ULAN BATOR -- Mongolian President Tsakhiagiin Elbegdorj can rightfully boast that he has persuaded parliament to take a more welcoming stance toward foreign investment, but he is aiming for even more.
Elbegdorj, who was re-elected last June to a second four-year term, addressed businesspeople in Ulan Bator last month and sketched out plans for 13 new bills. He used the slogan, "From big government to smart government."
"After three years when I leave, they will talk about my legacy," Elbegdorj said. "Investors want direct answers to how safe, how secure their investments are."
The proposed laws would impose greater fiscal discipline on government borrowing, enhance transparency at "all levels of government," limit the kinds of investments the government can make, and reform property and contract rights.
Adapting to change
Bayanjargal Byambasaikhan, chairman of the Business Council of Mongolia and managing partner of the financial advisory company NovaTerra, sees the reform of land ownership rules as most critical.
"What we have is a law written 10 to 15 years ago when the economy and businesses were small and people didn't know much about international standards," said Byambasaikhan, who was at the president's address. "Now we need rules in line with international project finance standards."
Elbegdorj's plans may be too ambitious given the country's political structure, a hybrid of presidential and prime ministerial systems, even though both are led by the Democratic Party.
"Thirteen (bills) is too many, I think," said Luvsandendev Sumati, head of the Sant Maral Foundation, a nonprofit polling agency, pointing to discord both within the ruling party and with its coalition partners, especially the Mongolian People's Revolutionary Party, and the tendency of lawmakers to stake out populist positions.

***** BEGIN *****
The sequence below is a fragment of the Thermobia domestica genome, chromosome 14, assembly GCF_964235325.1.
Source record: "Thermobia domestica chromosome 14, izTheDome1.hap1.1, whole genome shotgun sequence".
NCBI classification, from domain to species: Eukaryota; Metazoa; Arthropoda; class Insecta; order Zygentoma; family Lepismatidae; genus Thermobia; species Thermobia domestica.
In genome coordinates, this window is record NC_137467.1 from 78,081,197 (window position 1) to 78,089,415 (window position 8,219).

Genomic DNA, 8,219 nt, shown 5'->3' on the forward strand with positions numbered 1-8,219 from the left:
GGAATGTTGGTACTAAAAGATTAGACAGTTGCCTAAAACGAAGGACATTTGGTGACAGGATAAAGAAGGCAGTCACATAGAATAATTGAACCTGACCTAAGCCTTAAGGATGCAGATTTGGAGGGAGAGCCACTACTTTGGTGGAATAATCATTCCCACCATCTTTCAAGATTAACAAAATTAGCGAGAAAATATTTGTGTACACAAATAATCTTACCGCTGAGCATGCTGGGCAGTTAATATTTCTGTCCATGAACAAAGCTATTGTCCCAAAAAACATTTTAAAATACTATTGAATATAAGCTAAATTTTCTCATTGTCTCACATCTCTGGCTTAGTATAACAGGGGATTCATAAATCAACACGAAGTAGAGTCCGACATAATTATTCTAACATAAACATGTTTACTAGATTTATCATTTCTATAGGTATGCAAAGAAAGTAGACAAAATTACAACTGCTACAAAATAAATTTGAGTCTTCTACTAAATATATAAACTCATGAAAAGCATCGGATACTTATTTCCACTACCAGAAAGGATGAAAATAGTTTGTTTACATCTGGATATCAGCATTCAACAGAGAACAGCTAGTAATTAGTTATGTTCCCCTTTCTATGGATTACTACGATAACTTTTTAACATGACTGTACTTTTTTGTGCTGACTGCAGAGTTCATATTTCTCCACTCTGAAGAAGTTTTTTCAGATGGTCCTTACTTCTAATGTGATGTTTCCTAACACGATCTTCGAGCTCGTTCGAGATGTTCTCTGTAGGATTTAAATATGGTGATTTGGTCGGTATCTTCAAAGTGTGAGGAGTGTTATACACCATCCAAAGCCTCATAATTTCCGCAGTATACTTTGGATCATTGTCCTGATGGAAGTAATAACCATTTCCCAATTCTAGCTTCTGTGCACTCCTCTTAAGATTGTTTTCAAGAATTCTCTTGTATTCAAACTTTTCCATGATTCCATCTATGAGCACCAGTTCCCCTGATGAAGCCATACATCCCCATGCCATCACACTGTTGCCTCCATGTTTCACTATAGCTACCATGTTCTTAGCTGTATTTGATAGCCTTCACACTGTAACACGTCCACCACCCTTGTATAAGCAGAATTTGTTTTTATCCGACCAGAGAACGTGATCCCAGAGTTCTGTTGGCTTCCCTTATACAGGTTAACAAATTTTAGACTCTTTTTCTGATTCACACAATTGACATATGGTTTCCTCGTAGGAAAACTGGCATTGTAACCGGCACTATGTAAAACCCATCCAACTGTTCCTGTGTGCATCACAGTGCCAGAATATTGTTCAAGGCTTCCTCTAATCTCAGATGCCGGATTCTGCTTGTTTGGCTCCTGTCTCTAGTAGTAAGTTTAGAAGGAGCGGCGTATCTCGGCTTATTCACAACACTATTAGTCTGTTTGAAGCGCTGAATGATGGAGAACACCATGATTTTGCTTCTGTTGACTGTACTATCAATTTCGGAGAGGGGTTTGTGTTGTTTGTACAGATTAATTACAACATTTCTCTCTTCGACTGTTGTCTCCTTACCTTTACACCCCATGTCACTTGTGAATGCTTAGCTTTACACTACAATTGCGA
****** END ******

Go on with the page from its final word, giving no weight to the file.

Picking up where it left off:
Elbegdorj summoned parliament for an emergency session last September after the tugrik, Mongolia's currency, fell 7% against the U.S. dollar in a month amid a worrisome decline in foreign investment and a jump in the projected budget deficit.
Legislators endorsed a new foreign investment law that removed a restriction, imposed in 2012, requiring government approval for foreign private companies' investments in "strategic sectors," including mining, the main engine of the country's economic growth. Another new law, which takes effect this month, eliminates preferences for local securities investors. A separate measure establishes a framework for custodial banks and nominee shareholding to facilitate foreign institutional investment. However, the legislature rejected some government proposals on budget issues.
The change in tone by the legislature toward foreign investors, after a few years of belligerence that helped delay the opening of Rio Tinto's $6.5 billion Oyu Tolgoi copper mine and other projects, appears to be having some impact. Last month, the state-owned Development Bank of Mongolia sold 30 billion yen ($287 million) of 10-year samurai bonds with a coupon of just 1.52% with the help of a guarantee from the Japan Bank for International Cooperation.
Analysts differ on whether economic growth is slowing or accelerating. The Economist Intelligence Unit has projected that Mongolia will be the second-fastest growing economy in the world this year, behind South Sudan, with gross domestic product rising 15.3% thanks to the first full year of operations of Oyu Tolgoi. However, Ulan Bator-based Mandal Asset Management believes growth will slow to 10% from an estimated 12% last year.
Elbegdorj and officials from the Mongolian Stock Exchange have been touring foreign financial centers to promote investment. They hope the recent reforms can help drive a rebound in foreign inflows. Foreign direct investment into the country last year declined 36.6% to $2.43 billion, according to an estimate by Mandal, and the tugrik is now around 20% weaker than a year ago.